This woman was walking home with groceries when police shot her in the face with a rubber bullet, causing permanent damage. (Vox)

Rubber bullets, “sponge” rounds, and beanbag rounds are not as soft and squishy as they sound — a growing number of protestors are losing eyes and dealing with other serious or fatal injuries from these “less-lethal” projectiles. Projectiles can take multiple forms, such as a standard firearm centerfire round, shotgun shell, 40mm grenade, etc. If these are being shot in your direction, put physical barriers between you and the incoming fire, even if it’s your backpack or arms.

Blunt-force weapons like batons, clubs, and shields are a common way for crowd control units to “beat back” groups of people.

Distance is the best protection

The best advice by far is to put distance between you and the people causing trouble.

For example, one of The Prepared’s staff was on the ground in Egypt around the time of the Arab Spring (ie. the 2011 Egyption Revolution). It was a scary time, with large groups of desperate people shooting rifles while marching through Cairo, a dictator grasping on to power with military force, and essentially no rule of law.

The advice a local professional security team gave? “If you see a group of angry people or a gun, just walk the other way.”

That was it, and in practice, it worked!

Even when things seem bleak, you might be able to turn a corner and find yourself in what feels like a totally different world. That’s called the split screen effect. In many cases, as soon as the rioters get some distance between them, things start to rapidly cool off.

If your home or business is near a riot

Assume you won’t be able to call for help for individual needs, such as calling the police about damage to your home or calling an ambulance for a medical problem. It’s common to hear stories of people calling 911 during unrest and either being completely ignored or told things like “the city is on fire and we have bigger issues, so deal with it yourself.”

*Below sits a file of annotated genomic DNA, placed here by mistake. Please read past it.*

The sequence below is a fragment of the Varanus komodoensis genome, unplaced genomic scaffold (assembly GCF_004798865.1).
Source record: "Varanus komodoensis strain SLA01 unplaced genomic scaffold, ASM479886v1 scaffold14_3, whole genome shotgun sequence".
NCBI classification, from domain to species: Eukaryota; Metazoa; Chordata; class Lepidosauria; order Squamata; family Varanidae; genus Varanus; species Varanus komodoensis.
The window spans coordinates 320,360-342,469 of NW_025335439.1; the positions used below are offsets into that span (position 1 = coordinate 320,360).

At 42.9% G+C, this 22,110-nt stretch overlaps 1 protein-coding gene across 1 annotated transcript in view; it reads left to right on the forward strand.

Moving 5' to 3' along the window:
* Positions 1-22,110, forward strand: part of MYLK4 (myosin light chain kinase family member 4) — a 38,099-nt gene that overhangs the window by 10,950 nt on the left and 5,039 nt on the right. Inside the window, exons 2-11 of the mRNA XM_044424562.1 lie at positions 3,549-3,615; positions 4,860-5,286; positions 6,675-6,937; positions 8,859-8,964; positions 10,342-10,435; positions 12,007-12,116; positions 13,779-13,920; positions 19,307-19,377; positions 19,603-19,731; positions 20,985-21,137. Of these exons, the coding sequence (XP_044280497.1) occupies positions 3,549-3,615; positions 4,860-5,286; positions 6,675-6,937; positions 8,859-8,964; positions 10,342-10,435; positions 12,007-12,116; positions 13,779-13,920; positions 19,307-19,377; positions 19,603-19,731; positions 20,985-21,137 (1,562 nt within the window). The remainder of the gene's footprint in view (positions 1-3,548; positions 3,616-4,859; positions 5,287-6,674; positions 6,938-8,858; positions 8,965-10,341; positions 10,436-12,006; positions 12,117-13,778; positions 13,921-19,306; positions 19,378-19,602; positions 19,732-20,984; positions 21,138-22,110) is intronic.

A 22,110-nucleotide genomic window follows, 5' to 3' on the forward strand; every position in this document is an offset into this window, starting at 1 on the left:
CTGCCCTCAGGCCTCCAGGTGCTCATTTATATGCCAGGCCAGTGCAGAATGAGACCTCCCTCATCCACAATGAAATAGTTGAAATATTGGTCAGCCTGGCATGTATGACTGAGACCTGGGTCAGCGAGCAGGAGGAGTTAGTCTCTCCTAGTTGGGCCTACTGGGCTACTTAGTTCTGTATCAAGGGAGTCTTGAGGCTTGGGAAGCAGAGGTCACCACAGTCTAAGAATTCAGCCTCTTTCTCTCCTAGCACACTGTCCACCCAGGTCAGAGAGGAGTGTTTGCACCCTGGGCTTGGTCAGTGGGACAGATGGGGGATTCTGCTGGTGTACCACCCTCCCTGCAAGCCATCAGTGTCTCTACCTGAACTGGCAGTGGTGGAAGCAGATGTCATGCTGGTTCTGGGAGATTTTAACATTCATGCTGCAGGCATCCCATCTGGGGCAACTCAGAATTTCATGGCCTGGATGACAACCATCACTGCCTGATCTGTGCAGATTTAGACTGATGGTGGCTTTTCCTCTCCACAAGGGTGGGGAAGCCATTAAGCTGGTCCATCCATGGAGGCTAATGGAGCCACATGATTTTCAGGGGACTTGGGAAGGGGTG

A major decision is whether to stay or go. There’s no way to follow a simple checklist to make that decision — it’s a combination of you knowing your surroundings, situational awareness, what’s happening on the ground, how defensible your position is, and so on.

If you do shelter in place, some things to do in the moment:

  • Lock all of your doors, windows, gates, etc. and enable any anti-theft/anti-vandalism protection.
  • Remove anything unattached from street level: garbage cans, bikes, construction materials, signs, etc.
  • Get your vehicles off the street if possible.
  • If there’s anything you can do that would let the angry mob know “you’re on their side”, such as putting up a flag or banner outside of your location, that might help avoid trouble.
  • Don’t let your position become surrounded. Unless you’re very confident in your ability to defend your position, once things seem like they’re about to spin out of control, it’s better to leave. You don’t want to be barricaded in a house that burns down.